There is also the concept of the corruption or failure of good intentions. The cybernetic parts were originally developed to help people. They were meant to be prosthetic replacements for amputees. But instead of new limbs for misfortunates, they became a go-to enhancement for violent criminals so they could rule the streets. Now, they can shoot bullets from their palms, missiles from their backs, and rockets from their knees, and the drugs they have to take to maintain their grafts only enhance their madness. O’Connor, the missing father that young Sam hired Hazama to find, is one of the cyber-football players. He sees this as a last chance to make it big and provide for his boy. Instead, he becomes a demented cyber-thug, even striking his own flesh and blood. Though Hazama doesn’t exactly volunteer to become 8 Man, he wants to do good as the cyborg. However, his emotions are a drawback for him. According to the Professor who created him, Hazama’s feelings “contaminated” the 8 Man cybernetics, and Hazama himself is considered a “system failure” that makes 8 Man go berserk, the same as those he opposes. He is the anti-rejection drug with the horrible side effects. To be more efficient, more obedient, he must lose his identity to the 8 Man, become a synthesis of the two rather than one who changes into the other. The road to Hell is paved with good intentions and robotic body parts.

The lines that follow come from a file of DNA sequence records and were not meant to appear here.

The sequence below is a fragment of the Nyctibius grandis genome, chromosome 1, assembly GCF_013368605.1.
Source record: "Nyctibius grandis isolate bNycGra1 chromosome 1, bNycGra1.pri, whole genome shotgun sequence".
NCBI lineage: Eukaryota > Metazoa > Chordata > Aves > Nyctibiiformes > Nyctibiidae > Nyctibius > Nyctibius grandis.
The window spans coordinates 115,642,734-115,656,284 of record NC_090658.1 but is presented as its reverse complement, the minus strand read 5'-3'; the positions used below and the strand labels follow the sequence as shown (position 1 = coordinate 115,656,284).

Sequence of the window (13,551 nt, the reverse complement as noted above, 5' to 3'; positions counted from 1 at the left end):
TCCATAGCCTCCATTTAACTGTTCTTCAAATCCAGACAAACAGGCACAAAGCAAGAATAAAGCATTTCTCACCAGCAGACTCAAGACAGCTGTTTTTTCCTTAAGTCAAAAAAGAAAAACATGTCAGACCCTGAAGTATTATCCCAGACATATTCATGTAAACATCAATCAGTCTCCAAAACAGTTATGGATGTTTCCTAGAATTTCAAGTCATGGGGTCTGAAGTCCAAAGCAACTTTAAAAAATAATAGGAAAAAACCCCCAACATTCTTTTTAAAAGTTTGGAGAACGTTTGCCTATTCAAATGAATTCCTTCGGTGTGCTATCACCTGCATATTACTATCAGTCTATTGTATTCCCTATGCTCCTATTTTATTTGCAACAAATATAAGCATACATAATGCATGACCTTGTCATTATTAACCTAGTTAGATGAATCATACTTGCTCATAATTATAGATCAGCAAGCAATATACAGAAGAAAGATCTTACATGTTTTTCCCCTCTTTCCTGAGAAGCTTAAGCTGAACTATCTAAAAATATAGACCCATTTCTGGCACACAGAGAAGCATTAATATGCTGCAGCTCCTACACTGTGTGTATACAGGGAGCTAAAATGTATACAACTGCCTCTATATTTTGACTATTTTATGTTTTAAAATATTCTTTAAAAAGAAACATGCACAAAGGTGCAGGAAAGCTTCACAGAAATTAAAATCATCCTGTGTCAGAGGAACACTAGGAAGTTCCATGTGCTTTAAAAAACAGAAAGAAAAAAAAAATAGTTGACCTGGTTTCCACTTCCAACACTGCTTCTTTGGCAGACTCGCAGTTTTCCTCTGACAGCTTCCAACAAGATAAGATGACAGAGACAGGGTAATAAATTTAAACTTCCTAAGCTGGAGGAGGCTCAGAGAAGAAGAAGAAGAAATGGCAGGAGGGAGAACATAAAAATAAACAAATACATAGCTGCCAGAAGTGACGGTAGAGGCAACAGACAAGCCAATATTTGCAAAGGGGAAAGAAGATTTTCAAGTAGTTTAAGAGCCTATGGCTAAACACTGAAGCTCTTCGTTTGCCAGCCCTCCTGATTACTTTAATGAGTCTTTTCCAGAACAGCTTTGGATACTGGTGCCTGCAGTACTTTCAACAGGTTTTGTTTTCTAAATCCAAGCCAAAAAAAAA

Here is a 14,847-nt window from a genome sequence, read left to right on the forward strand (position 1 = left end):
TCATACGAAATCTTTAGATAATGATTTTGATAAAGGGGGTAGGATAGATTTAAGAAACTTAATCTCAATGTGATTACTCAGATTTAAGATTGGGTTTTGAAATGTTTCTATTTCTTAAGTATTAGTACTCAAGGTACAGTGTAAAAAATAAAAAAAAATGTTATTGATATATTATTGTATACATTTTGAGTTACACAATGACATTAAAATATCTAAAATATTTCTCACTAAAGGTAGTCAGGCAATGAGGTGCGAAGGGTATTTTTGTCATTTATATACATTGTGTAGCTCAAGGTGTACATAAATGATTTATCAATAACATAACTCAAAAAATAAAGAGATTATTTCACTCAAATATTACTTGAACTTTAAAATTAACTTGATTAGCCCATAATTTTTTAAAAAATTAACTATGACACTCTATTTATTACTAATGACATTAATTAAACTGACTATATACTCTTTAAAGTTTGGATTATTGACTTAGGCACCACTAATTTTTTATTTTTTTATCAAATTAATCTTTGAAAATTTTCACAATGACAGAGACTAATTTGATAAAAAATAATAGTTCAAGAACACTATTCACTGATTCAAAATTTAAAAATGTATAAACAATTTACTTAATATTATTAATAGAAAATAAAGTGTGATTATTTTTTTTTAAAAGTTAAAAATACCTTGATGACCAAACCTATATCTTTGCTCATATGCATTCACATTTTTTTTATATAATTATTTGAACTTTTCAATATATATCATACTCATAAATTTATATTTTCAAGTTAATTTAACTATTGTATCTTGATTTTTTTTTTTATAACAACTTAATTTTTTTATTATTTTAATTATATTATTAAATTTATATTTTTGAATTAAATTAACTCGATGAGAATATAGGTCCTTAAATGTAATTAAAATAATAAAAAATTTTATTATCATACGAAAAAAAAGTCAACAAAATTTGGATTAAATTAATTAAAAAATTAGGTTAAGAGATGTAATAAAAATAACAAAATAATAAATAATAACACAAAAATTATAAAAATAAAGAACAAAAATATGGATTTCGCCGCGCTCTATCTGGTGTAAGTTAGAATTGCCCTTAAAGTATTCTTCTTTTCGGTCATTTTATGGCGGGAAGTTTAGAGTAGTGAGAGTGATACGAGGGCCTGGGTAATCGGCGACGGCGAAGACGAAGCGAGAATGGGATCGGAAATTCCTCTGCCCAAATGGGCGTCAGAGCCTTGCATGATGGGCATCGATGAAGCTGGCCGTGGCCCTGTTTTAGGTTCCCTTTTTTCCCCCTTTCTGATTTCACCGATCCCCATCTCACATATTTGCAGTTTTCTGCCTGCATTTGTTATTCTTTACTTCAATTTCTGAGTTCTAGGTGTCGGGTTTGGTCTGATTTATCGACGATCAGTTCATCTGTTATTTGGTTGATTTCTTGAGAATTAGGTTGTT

The animation in 8 Man After looks very good, and the action sequences shine. The central conflict of the story is compelling, and there are more than enough crazy things to maintain interest (like a talking brain in a jar, say). The main problem is that the narrative is overly convoluted. This is compounded, I’m assuming, by its original episodic nature. By that, I mean that it is too willing to develop various subplots that don’t tie into the main story strongly enough, are dismissed before being satisfyingly tied up, or are poorly integrated in terms of pacing, forgetting what the core story is about. In my opinion, this would have worked better as a tightened down, ninety-minute feature rather than a sprawling, four-episode series. Still, it’s entertaining, and I enjoy watching it from time to time. You might, too.
MVT: The 8 Man is nicely designed and animated, and it’s fun seeing him do his thing.
Make or Break: The introduction of hip, young Sam may push some folks over the edge.